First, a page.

Hopia filled with mung bean paste

Mung-bean fry

Korean mung bean pancakes (빈대떡) being cooked

Mung Pakon, traditional Bengali Pitha, Bangladesh.

Mung beans are germinated by leaving them in water for four hours of daytime light and spending the rest of the day in the dark. Mung bean sprouts can be grown under artificial light for four hours over the period of a week. They are usually simply called "bean sprouts". However, when bean sprouts are called for in recipes, it generally refers to mung bean or soybean sprouts.

Mung bean sprouts are stir-fried as a Chinese vegetable accompaniment to a meal, usually with garlic, ginger, spring onions, or pieces of salted dried fish to add flavour. Uncooked bean sprouts are used in filling for Vietnamese spring rolls, as well as a garnish for phở. They are a major ingredient in a variety of Malaysian and Peranakan cuisine, including char kway teow, hokkien mee, mee rebus, and pasembor.

In Korea, slightly cooked mung bean sprouts, called sukjunamul (hangul: 숙주나물), are often served as a side dish. They are blanched (placed into boiling water for less than a minute), immediately cooled in cold water, and mixed with sesame oil, garlic, salt, and often other ingredients. In the Philippines, mung bean sprouts are made into lumpia rolls called lumpiang togue.

In India, mung bean sprouts are cooked with green chili, garlic, and other spices in the state of Gujarat.

In Indonesia the food are often used as fillings like Tahu Isi (stuffed tofu) and complementary ingredient in many dishes such as rawon and soto.

In northern China and Korea, soybean sprouts, called kongnamul (hangul: 콩나물) in Korean, are more widely used in a variety of dishes. The "blue sprouts" are toxic since they contain small quantities of hydrogen cyanide, like potato sprouts do.

Mung bean starch, which is extracted from ground mung beans, is used to make transparent cellophane noodles (also known as bean thread noodles, bean threads, glass noodles, fensi (粉絲), tung hoon (冬粉), miến, bún tàu, or bún tào). Cellophane noodles become soft and slippery when they are soaked in hot water. A variation of cellophane noodles, called mung bean sheets or green bean sheets, are also available.

In Korea, a jelly called nokdumuk (hangul: 녹두묵; also called cheongpomuk; hangul: 청포묵) is made from mung bean starch; a similar jelly, colored yellow with the addition of gardenia coloring, is called hwangpomuk (hangul: 황포묵).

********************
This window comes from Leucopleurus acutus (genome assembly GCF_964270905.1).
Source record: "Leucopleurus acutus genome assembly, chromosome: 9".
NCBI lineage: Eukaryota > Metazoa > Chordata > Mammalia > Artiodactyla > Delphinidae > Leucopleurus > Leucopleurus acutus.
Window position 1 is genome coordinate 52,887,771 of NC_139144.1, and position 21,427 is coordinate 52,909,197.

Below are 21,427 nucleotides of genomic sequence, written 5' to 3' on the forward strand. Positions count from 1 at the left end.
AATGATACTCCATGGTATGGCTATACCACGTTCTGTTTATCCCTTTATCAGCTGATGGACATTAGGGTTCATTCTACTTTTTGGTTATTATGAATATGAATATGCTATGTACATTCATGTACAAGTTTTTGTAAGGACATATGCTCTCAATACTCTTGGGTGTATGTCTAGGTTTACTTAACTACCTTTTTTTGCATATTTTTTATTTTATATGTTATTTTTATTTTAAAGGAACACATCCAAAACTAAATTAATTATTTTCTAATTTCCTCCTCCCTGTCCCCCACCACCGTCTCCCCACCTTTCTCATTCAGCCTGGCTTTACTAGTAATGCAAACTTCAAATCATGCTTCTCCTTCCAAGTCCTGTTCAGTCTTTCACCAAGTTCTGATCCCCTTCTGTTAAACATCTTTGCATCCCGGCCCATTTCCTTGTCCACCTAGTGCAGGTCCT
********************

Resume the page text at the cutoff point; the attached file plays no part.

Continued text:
In northern China, mung bean jelly is called liangfen (涼粉, meaning chilled bean jelly), which is a very popular food during summer. Jidou liangfen is another flavor of mung bean jelly food in Yunnan, in southern China.

Mung batter is used to make crepes named pesarattu in Andhra Pradesh, India and pancakes named Bindaetteok in Korea. (The starch content ~ 56.82%)

Chinese mung bean jelly in chili sauce

The mung bean was domesticated in Persia (Iran), where its progenitor (Vigna radiata subspecies sublobata) occurs wild.[6][7]

Carbonized mung beans have been discovered in many archeological sites in India.[8] Areas with early finds include the eastern zone of the Harappan civilization in Punjab and Haryana, where finds date back about 4,500 years, and South India in the modern state of Karnataka where finds date back more than 4,000 years. Some scholars therefore infer two separate domestications in the northwest and south of India. In South India there is evidence for evolution of larger-seeded mung beans 3,500 to 3,000 years ago.[7] By about 3500 years ago mung beans were widely cultivated throughout India.

Cultivated mung beans later spread from India to China and Southeast Asia. Archaeobotanical research at the site of Khao Sam Kaeo in southern Thailand indicates that mung beans had arrived in Thailand by at least 2,200 years ago.[9]

Finds on Pemba Island indicate that during the era of Swahili trade, in the 9th or 10th century, mung beans also came to be cultivated in Africa.[10]